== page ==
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Sewing Insider Tips


Introducing Scrubs

By Kathy Grondin

Unique is pleased to offer a new group of patterns especially for those of you who work in the healthcare sector: we have added 10 patterns to our Uniform category. Here you will find scrub tops, pants, jackets and lab coats.

Sewing your own uniform enables you to have the personalization you need for your own personal workday. Pockets can be added, modified and placed just where you need them to be. Pants can be chosen with elastic at the ankle or straight leg. Prefer an elastic waist over a drawstring? Need a warm outer layer? Choose a cozy knit or fleece for a jacket style that can be removed as the temperature fluctuates. All these options can be yours when you sew. And having the custom fit that is offered by Unique will ensure that the comfort and fit are all yours, too!

In researching this topic I spoke with several people who wear scrubs on a daily basis. Melissa, an ER nurse, prefers her pants to be a straight or wide leg style that are a little long. She needs to be able to easily jump onto a gurney and finds that the elastic leg pants are too restrictive. Melissa's mom enjoys sewing for her and has made many of her scrubs tops and jackets in seasonal and holiday fabrics. Her ER is extremely cold and Melissa dresses in layers to be comfortable and practical. As you can imagine, nurses sometimes get messy and this enables her to remove the top layer immediately without having to go to the locker room.

Shirley is an OR nurse who sews her own scrubs. She says, “nurses need pockets – and lots of them!” The traditional two patch pockets on most tops and jackets just don't cut it.” Regan, also an OR nurse, agrees and comments that things tend to fall out of patch pockets. She likes pockets that have elastic at the top. Another pocket modification that Regan suggests is to sew a loop of fabric on the scrub top, but to have it concealed within a patch pocket. This loop can be sectioned off to hold pens and other small items. Shirley sews zippered pockets on the inside of her scrub jackets to keep items secure. She also explained that OR nurses need a secure place for rings. A small pocket sewn to the inside of scrub pants at the waist is a perfect solution. (Similar to men's swim trunks.) Another nice modification is to sew a loop to the inside of the waist on pants where a clip-on watch can be attached. The watch can be flipped out when needed or tucked inside and out of the way. Scrub top pattern 4101S1 offers an extra divided pocket in addition to the standard two front patch pockets.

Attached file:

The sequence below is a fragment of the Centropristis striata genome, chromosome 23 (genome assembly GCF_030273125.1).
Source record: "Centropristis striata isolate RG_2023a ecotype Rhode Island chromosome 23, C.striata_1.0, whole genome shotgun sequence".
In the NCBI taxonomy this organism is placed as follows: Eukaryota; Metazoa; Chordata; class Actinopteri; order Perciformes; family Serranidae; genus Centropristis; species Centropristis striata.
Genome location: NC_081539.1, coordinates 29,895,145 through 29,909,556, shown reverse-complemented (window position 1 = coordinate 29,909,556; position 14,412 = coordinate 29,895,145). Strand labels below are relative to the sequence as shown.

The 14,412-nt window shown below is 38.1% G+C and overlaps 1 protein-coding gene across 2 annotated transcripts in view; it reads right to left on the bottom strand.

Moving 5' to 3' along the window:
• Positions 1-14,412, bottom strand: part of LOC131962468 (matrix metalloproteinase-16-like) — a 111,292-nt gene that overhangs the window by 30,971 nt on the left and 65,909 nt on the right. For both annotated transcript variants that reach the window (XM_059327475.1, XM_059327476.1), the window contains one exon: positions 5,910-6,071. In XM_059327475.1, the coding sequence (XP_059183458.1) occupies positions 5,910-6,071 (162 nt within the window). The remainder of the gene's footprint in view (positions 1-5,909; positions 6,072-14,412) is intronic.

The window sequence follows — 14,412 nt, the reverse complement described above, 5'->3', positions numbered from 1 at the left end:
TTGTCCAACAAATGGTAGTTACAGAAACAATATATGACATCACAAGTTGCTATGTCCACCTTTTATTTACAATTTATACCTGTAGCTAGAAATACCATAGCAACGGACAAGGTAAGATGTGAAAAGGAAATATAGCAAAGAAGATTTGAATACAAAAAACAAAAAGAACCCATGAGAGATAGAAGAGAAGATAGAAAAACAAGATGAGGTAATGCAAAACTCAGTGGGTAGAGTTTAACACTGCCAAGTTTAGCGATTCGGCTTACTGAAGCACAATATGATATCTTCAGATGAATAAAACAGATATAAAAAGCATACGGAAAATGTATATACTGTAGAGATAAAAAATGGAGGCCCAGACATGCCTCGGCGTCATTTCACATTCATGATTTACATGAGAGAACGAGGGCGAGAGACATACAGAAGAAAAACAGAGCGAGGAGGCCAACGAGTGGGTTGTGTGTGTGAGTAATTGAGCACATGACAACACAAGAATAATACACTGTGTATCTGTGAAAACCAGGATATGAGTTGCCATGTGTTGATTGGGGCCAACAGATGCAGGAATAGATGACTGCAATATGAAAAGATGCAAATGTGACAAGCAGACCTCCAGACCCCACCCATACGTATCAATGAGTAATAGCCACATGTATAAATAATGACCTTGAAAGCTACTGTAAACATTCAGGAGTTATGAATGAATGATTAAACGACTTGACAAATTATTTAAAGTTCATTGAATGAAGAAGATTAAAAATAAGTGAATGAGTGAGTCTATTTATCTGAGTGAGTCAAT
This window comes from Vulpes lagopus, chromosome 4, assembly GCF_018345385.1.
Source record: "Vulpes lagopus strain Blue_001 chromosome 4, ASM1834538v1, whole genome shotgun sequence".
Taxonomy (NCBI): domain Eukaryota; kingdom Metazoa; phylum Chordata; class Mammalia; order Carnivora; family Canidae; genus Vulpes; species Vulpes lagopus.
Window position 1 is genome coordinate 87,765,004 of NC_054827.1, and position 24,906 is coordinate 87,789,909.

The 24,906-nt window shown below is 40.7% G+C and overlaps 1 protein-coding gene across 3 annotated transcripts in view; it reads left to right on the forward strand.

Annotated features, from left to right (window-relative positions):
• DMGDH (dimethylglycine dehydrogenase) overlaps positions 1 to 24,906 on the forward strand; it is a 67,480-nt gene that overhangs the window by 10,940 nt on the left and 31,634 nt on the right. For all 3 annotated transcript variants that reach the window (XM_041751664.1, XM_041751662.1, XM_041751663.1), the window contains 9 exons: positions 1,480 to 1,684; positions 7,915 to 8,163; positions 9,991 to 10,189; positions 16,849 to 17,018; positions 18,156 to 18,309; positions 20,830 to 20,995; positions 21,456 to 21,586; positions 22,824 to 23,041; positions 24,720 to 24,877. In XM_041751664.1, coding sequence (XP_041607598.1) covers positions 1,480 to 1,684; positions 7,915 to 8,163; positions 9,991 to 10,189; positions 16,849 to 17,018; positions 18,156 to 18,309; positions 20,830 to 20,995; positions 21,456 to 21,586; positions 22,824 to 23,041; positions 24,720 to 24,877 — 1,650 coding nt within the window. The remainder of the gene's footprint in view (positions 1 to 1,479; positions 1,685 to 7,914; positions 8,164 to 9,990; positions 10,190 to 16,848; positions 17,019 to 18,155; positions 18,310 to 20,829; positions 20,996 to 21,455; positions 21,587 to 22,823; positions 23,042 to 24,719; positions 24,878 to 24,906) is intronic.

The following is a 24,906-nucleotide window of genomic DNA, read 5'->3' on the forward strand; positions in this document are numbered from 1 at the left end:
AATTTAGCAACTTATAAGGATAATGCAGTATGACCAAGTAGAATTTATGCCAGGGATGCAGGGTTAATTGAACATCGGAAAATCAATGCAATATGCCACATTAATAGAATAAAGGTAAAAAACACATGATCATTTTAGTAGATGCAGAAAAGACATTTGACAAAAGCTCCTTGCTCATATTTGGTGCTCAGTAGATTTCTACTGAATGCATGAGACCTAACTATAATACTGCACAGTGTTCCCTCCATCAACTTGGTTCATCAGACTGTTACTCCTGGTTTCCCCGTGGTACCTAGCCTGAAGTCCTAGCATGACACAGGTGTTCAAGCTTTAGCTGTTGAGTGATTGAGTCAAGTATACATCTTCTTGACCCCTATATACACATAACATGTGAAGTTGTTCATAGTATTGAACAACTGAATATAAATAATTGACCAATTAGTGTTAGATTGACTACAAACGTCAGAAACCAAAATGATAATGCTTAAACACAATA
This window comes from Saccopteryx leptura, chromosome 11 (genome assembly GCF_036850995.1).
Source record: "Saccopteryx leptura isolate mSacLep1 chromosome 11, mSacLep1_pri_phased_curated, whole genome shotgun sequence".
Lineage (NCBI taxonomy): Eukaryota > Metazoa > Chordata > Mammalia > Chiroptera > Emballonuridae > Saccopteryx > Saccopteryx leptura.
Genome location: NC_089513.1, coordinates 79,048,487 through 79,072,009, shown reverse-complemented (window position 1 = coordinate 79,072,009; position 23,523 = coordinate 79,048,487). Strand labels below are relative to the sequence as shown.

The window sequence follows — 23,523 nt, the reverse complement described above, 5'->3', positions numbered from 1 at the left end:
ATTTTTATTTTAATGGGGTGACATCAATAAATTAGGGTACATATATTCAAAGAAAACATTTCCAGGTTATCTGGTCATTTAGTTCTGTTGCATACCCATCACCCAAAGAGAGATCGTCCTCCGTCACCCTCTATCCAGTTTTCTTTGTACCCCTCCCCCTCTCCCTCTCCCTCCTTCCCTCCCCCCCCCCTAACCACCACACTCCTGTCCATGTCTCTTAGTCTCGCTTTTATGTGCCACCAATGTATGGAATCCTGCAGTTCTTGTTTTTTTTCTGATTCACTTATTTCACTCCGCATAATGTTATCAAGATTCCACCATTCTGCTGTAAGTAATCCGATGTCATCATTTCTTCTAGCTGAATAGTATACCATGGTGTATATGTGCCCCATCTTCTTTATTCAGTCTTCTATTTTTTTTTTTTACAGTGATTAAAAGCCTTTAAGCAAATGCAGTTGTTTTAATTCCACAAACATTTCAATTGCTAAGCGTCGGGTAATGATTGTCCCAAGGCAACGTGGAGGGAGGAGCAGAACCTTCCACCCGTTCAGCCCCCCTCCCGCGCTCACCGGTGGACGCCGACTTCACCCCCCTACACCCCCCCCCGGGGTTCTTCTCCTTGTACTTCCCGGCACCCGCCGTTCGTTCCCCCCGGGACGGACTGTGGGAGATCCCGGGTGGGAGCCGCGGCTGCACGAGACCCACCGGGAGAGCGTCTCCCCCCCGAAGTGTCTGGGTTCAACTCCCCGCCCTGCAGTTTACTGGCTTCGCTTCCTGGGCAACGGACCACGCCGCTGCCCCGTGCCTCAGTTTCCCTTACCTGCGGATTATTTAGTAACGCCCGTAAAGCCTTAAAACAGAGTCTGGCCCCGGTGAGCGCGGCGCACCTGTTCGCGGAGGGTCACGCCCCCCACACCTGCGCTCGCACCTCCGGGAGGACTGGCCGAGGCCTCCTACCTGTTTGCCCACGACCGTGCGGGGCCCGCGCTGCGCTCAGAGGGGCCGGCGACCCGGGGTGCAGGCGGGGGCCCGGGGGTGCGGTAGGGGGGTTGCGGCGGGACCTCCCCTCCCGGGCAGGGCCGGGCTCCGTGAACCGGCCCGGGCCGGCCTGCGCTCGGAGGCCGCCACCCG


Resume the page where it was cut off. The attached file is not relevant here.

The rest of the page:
Cargo pockets can be added to pants to carry additional instruments. One nurse I spoke with told me that her bandage scissors created holes in her back pants pockets, until she added cargo pockets to her pants and moved her bandage scissors to the cargo pocket. Remember that pockets can be added to purchased scrubs too. Use fabric from torn or stained scrubs to add pockets to other scrubs or use holiday cottons to make your scrubs seasonal.

To further personalize your scrubs, add your name and/or a medical logo in machine embroidery.

Scrubs are not only the uniform of many health care workers, but are quite comfortable to wear. With their loose fit and lots of ease, they can make wonderful lounge clothes or pajamas. Try patterns 4101S3, 9334S2 or 5443S2 in a cozy flannel or fleece for around-the-home pants this winter.

Check out all the scrub styles here.

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Sewing Insider Tips